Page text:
Reis Real Estate Town Highlights

Empire Fitness



Tips For Shooting Photographs In The Snow


The winter may seem like a time when we’re stuck indoors, waiting for spring, cursing the groundhog for seeing his shadow. Winter is, in fact, one of the most breathtaking seasons with plenty to see and take pictures of. Bundle up, because we’re going to give you some tips for taking great winter photographs.

Wear Sunglasses If Needed

If it’s a sunny day, the light reflects off of the snow pretty intensely. Wearing sunglasses can help to reduce the glare.

Keep Your Camera Within Temperature

It’s worse to try and keep your camera warm when you’re in cold temperatures. Glass will fog up and you’ll miss your shot. Worse, you could end up shorting out components inside of the camera due to extreme temperature changes. If your camera is outside, let it adjust to that temperature. The only component you should keep warm inside of your coat is your spare batteries. They’ll drain faster when exposed to the cold.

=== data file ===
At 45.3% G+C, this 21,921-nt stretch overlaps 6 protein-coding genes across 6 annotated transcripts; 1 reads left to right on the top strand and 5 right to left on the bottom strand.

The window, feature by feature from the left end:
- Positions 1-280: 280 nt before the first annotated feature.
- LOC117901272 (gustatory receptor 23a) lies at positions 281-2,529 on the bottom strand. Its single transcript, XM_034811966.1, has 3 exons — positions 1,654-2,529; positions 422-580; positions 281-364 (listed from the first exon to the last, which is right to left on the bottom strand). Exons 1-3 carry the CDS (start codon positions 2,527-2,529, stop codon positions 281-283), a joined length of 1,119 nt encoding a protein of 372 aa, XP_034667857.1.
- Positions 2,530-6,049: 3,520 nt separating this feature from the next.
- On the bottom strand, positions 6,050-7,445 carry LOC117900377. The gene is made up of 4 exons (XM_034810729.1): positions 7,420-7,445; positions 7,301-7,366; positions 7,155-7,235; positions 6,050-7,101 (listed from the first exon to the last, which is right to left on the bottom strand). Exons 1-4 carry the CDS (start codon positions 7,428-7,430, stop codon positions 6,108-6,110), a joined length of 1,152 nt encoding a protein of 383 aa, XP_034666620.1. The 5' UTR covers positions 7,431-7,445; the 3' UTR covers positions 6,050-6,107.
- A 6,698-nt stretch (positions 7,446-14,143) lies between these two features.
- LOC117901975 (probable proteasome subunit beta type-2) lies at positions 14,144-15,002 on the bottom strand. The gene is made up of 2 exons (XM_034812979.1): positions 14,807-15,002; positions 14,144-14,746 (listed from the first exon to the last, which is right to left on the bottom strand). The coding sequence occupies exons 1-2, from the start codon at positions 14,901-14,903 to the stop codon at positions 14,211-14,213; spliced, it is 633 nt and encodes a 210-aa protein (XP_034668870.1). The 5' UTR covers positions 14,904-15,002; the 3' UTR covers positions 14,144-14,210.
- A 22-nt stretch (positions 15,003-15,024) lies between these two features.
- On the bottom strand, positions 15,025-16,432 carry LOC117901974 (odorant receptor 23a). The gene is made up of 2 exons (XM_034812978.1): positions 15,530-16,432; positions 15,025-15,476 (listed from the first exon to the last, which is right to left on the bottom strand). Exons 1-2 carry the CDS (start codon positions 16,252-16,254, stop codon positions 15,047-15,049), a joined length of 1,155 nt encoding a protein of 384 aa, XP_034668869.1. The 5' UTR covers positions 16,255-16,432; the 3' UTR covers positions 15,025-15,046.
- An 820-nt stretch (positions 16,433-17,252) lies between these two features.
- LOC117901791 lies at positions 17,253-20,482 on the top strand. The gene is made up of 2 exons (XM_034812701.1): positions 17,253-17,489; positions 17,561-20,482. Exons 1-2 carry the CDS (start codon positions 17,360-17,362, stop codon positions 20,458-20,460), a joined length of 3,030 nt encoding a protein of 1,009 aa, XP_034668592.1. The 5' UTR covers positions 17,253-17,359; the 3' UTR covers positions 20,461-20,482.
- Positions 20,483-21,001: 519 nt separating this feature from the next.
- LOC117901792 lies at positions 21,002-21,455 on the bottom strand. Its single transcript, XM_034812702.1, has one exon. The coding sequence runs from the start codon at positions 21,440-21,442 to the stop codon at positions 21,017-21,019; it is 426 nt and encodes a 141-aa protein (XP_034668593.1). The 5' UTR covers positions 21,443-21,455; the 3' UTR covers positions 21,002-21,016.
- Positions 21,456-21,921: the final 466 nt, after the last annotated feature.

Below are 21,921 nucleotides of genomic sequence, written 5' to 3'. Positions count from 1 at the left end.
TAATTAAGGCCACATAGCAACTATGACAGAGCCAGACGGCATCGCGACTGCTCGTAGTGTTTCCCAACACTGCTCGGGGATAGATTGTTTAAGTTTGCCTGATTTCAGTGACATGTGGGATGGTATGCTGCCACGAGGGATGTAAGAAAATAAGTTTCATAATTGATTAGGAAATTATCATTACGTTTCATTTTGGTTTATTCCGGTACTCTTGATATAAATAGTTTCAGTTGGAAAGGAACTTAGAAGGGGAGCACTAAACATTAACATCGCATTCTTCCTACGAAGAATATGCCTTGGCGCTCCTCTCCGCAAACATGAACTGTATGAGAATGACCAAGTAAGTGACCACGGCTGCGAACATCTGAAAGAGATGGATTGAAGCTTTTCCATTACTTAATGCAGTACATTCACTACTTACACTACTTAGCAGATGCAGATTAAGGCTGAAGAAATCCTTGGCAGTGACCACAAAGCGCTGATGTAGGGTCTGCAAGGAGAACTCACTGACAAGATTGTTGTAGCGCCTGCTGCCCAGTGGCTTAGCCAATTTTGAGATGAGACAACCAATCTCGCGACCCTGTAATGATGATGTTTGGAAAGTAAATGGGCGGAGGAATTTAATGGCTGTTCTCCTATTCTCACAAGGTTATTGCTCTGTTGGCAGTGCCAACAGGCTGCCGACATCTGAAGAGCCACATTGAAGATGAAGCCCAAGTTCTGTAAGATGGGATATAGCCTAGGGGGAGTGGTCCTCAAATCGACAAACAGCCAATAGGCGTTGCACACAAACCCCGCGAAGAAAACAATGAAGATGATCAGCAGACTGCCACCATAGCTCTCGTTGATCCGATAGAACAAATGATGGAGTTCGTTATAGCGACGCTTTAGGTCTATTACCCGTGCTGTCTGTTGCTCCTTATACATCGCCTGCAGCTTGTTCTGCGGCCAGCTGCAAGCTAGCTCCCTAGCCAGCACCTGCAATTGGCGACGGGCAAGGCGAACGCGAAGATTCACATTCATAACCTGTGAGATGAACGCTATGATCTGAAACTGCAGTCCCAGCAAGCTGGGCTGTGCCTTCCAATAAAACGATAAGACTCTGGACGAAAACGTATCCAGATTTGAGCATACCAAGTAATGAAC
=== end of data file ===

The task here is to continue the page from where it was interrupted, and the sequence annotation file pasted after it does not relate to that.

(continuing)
If Your Camera Allows You To Shoot In RAW, Use It

Using RAW gives you a good amount of flexibility with the editing process. It also allows you to solve problems that you may not have been able to correct, had you shot in a standard format. 

Don’t Use Auto Mode

This goes without saying for many photographers, but your images are more likely to come out darker and with a less desirable lighting than if you shoot in manual and adjust the aperture accordingly.

To Rid Falling Snowflakes:

  • Use a tripod
  • Increase aperture
  • Shoot with a delayed shutter

This can help you to get a better shot since the snowflakes won’t have time to get in your picture. Sometimes, you may actually want a snowy effect in your picture. Go for it! This technique is useful for those flakes that are falling super close to the camera.

With the right planning, you can have a successful photography session in the snow. The most important things are to keep warm and have your equipment handy.

If you’re looking for a variety of photographic art and some photo inspiration, be sure to check out all that Digital Musings has to offer. We know we have some photo art that will look great in your home or office.